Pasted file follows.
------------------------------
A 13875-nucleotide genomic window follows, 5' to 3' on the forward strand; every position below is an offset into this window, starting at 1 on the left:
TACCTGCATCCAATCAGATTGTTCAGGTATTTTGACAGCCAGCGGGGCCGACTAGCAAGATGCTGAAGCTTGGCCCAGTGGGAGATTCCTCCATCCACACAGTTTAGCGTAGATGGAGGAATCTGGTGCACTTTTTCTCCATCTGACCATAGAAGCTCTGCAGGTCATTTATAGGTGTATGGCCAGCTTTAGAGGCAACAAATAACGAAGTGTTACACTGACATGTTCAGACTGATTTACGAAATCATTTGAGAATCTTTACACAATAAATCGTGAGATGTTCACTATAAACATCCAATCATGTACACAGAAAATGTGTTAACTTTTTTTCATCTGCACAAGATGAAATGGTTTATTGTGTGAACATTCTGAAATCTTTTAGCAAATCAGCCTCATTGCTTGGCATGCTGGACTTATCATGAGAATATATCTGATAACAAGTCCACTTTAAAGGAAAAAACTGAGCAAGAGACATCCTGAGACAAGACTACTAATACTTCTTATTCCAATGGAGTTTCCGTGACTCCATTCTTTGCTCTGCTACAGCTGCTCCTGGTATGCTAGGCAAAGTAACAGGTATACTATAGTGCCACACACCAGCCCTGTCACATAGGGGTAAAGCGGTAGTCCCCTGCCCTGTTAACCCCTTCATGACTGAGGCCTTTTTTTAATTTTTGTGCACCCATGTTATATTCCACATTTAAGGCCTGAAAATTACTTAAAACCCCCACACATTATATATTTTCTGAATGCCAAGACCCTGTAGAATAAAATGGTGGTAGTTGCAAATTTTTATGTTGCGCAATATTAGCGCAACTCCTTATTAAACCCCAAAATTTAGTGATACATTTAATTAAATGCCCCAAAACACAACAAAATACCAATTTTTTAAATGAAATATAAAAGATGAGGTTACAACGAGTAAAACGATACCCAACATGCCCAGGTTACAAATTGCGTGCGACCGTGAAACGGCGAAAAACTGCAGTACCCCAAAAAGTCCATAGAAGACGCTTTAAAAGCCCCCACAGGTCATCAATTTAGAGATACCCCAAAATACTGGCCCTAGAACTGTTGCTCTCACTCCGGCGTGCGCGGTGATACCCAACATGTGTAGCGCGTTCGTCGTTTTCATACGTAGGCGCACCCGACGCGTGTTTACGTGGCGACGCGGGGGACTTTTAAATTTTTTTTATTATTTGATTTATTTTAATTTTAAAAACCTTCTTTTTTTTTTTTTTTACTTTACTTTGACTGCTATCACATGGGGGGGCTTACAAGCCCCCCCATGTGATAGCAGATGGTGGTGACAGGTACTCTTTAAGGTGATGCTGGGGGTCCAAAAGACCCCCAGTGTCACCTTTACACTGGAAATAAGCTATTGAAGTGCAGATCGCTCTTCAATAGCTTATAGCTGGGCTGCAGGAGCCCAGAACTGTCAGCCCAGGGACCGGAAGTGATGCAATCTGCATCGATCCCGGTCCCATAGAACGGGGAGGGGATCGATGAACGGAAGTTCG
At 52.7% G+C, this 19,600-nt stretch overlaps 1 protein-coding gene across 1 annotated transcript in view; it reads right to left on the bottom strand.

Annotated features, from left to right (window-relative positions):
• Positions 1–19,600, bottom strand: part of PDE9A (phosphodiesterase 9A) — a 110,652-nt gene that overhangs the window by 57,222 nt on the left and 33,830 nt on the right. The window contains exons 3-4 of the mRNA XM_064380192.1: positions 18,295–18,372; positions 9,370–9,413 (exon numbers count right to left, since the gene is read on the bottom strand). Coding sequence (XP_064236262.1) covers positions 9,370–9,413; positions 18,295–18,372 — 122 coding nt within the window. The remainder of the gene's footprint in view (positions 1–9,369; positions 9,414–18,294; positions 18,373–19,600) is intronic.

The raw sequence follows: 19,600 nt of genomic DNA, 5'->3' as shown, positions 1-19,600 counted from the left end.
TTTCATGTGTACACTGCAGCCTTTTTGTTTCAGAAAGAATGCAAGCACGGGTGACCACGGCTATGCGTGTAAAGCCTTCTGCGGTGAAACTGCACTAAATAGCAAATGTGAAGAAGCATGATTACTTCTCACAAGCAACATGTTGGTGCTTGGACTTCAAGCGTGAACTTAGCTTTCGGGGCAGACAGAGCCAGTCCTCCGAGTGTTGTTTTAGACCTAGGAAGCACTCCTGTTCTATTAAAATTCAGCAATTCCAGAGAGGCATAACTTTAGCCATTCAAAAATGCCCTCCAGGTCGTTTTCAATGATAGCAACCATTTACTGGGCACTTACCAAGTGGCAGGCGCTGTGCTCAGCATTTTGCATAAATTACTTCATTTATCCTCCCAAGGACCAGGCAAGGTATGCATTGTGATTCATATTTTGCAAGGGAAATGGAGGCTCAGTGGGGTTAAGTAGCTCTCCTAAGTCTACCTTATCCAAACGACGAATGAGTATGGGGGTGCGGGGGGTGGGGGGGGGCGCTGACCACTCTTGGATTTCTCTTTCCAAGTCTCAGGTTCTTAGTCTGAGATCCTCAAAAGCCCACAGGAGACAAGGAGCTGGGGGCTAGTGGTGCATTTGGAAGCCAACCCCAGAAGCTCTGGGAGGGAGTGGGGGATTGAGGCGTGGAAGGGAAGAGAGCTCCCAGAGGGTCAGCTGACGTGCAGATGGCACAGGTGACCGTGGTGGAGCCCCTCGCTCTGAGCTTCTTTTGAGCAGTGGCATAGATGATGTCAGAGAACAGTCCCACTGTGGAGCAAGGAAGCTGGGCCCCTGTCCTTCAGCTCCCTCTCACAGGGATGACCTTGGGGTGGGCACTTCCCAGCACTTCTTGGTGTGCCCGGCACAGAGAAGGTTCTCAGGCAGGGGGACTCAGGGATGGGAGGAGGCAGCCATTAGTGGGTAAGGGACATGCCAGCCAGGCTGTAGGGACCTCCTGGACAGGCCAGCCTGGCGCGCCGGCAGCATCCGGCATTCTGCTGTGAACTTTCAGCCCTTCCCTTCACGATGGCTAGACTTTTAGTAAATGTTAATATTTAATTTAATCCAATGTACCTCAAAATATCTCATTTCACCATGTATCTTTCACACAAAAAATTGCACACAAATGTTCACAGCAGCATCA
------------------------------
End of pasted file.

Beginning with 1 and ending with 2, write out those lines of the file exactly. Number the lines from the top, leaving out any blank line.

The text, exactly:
A 13875-nucleotide genomic window follows, 5' to 3' on the forward strand; every position below is an offset into this window, starting at 1 on the left:
TACCTGCATCCAATCAGATTGTTCAGGTATTTTGACAGCCAGCGGGGCCGACTAGCAAGATGCTGAAGCTTGGCCCAGTGGGAGATTCCTCCATCCACACAGTTTAGCGTAGATGGAGGAATCTGGTGCACTTTTTCTCCATCTGACCATAGAAGCTCTGCAGGTCATTTATAGGTGTATGGCCAGCTTTAGAGGCAACAAATAACGAAGTGTTACACTGACATGTTCAGACTGATTTACGAAATCATTTGAGAATCTTTACACAATAAATCGTGAGATGTTCACTATAAACATCCAATCATGTACACAGAAAATGTGTTAACTTTTTTTCATCTGCACAAGATGAAATGGTTTATTGTGTGAACATTCTGAAATCTTTTAGCAAATCAGCCTCATTGCTTGGCATGCTGGACTTATCATGAGAATATATCTGATAACAAGTCCACTTTAAAGGAAAAAACTGAGCAAGAGACATCCTGAGACAAGACTACTAATACTTCTTATTCCAATGGAGTTTCCGTGACTCCATTCTTTGCTCTGCTACAGCTGCTCCTGGTATGCTAGGCAAAGTAACAGGTATACTATAGTGCCACACACCAGCCCTGTCACATAGGGGTAAAGCGGTAGTCCCCTGCCCTGTTAACCCCTTCATGACTGAGGCCTTTTTTTAATTTTTGTGCACCCATGTTATATTCCACATTTAAGGCCTGAAAATTACTTAAAACCCCCACACATTATATATTTTCTGAATGCCAAGACCCTGTAGAATAAAATGGTGGTAGTTGCAAATTTTTATGTTGCGCAATATTAGCGCAACTCCTTATTAAACCCCAAAATTTAGTGATACATTTAATTAAATGCCCCAAAACACAACAAAATACCAATTTTTTAAATGAAATATAAAAGATGAGGTTACAACGAGTAAAACGATACCCAACATGCCCAGGTTACAAATTGCGTGCGACCGTGAAACGGCGAAAAACTGCAGTACCCCAAAAAGTCCATAGAAGACGCTTTAAAAGCCCCCACAGGTCATCAATTTAGAGATACCCCAAAATACTGGCCCTAGAACTGTTGCTCTCACTCCGGCGTGCGCGGTGATACCCAACATGTGTAGCGCGTTCGTCGTTTTCATACGTAGGCGCACCCGACGCGTGTTTACGTGGCGACGCGGGGGACTTTTAAATTTTTTTTATTATTTGATTTATTTTAATTTTAAAAACCTTCTTTTTTTTTTTTTTTACTTTACTTTGACTGCTATCACATGGGGGGGCTTACAAGCCCCCCCATGTGATAGCAGATGGTGGTGACAGGTACTCTTTAAGGTGATGCTGGGGGTCCAAAAGACCCCCAGTGTCACCTTTACACTGGAAATAAGCTATTGAAGTGCAGATCGCTCTTCAATAGCTTATAGCTGGGCTGCAGGAGCCCAGAACTGTCAGCCCAGGGACCGGAAGTGATGCAATCTGCATCGATCCCGGTCCCATAGAACGGGGAGGGGATCGATGAACGGAAGTTCG